This series represents a compilation of the biosafety consensus documents developed by the OECD Working Group on Harmonisation of Regulatory Oversight in Biotechnology over the periods 2011-12 (Volume 5) and 2013-15 (Volume 6). Volumes 5 and 6 describe the biology, centres of origin, genetics, hybridisation, production and use, and ecology elements of several crops (sugarcane, cassava, sorghum, common bean, cucurbits) and trees (eucalyptus species). They also provide considerations on pathogenicity factors in assessing the potential adverse health effects of bacteria, and the low level presence of transgenic plants in seed and grain commodities.
The consensus documents contain information for use during the regulatory assessment of products of modern biotechnology, i.e. transgenic organisms (plants, animals, micro-organisms), when intended for release in the environment. As such, it should be of value to applicants for use of genetically-engineered organisms in agriculture mainly, to regulators and risk assessors in national authorities for their biosafety assessments, as well as the wider scientific community. More information on this OECD programme is found at BioTrack online (www.oecd.org/biotrack).
11 March, Paris, France: This high-level launch event included a panel discussion that addressed the potential impacts of companies operating in agricultural supply chains on human, labour and tenure rights.
This report looks at farm management practices with green growth potential, from farmer-led innovations (such as those directly linked to soil and water, Integrated Pest Management, organic farming) to science-led technologies (such as biotechnology and precision agriculture). Global food demand can only be met in a sustainable way if new forms of agricultural production and innovative technologies can be unlocked to increase the productivity, stability, and resilience of production systems with goals beyond just raising yields, including saving water and energy, reducing risk, improving product quality, protecting the environment and climate change mitigation.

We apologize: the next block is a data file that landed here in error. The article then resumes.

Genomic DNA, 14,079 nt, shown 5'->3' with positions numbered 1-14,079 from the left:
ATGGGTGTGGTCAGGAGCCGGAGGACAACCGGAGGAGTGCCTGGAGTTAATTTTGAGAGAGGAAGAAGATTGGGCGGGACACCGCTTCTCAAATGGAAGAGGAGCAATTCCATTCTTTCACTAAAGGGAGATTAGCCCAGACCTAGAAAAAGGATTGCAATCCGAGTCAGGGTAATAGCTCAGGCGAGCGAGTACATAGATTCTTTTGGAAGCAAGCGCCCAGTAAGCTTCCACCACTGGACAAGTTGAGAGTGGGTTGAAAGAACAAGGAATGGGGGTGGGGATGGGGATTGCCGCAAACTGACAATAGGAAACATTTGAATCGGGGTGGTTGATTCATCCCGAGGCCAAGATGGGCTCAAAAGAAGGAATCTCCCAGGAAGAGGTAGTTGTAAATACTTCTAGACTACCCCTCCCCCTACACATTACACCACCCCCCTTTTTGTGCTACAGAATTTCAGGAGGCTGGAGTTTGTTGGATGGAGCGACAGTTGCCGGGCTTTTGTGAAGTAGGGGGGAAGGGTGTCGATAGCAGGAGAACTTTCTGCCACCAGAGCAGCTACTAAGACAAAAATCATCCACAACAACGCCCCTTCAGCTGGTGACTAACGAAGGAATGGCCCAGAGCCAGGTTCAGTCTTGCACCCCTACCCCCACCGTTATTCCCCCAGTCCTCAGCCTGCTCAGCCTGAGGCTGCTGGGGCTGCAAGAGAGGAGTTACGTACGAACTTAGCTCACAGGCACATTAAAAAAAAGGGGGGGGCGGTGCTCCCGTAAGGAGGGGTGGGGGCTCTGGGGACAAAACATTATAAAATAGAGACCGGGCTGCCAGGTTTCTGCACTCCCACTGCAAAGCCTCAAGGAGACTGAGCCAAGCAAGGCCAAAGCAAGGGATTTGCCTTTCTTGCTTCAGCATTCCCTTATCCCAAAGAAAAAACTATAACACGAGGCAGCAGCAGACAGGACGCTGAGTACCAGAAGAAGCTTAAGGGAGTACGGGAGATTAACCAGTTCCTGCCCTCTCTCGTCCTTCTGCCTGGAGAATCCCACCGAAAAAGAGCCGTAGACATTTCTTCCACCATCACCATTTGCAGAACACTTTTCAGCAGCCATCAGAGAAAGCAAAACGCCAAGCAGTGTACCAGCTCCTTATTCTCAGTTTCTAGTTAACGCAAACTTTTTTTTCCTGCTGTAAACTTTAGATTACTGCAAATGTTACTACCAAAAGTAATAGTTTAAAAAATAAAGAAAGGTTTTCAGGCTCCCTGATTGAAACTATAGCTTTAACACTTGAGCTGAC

We face the challenges of developing a global food system that will feed a growing and more affluent population while preserving sensitive ecosystems, competing for limited natural resources, increasing agricultural productivity growth while mitigating and adapting to climate change and other threats, and contributing to rural area well-being.
This report develops three contrasting scenarios to illustrate alternative futures, based on several global economic models and extensive discussions with relevant stakeholders, and outlines policy considerations to help ensure that future needs are met in an economically, environmentally and socially sustainable manner. The scenarios highlight the fundamental uncertainties surrounding forward-oriented decision making, and point to the crucial importance of international co-operation across multiple policy areas.
“If He holds back the waters, there is drought; if He lets them loose, they devastate the land”. To be fair, that was in the days before governments played “a key role in developing targeted policy responses to market failures that impede the mitigation and allocation of drought and flood risks”, as the OECD report on Mitigating Droughts and Floods in Agriculture puts it.
The Global Forum on Agriculture 2016 will be held in Paris, France on 2 February 2016 on the theme of Integrating Global Goals for Sustainable Development, Climate Change, and Trade.
Climate change is expected to increase the frequency and magnitude of extreme weather events, notably of droughts and floods to which the agriculture sector is particularly exposed. While agricultural productivity growth and policy development have allowed to better cope with these risks and reduce overall impacts on the sector and commodity markets, there is substantial room to improve policy responses and co-ordinate across policy domains, including with respect to water rights and allocation, weather and hydrological information, innovation and education, and insurance and compensation schemes. Indeed, drought and flood risks are likely to become a major policy concern as increasing population will increase the demand for food, feed, fibre, and energy, not to mention the competition for water resources, and urbanisation will increase the demand for flood protection and mitigation, raising the issue of the allocation of flood risks across sectors and areas.
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This is the information note circulated regarding the selection criteria for the Co-Operative Research Programme's annual Research Fellowship and Conference Sponsorship Campaign
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This is the list of countries members of the Co-operative Research Programme in 2016-2020
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Agricultural research fellowship award grants and international conferences sponsorships of the Co-operative Research Programme (CRP): Biological Resource Management for Sustainable Agricultural Systems; advice for applicants for funding.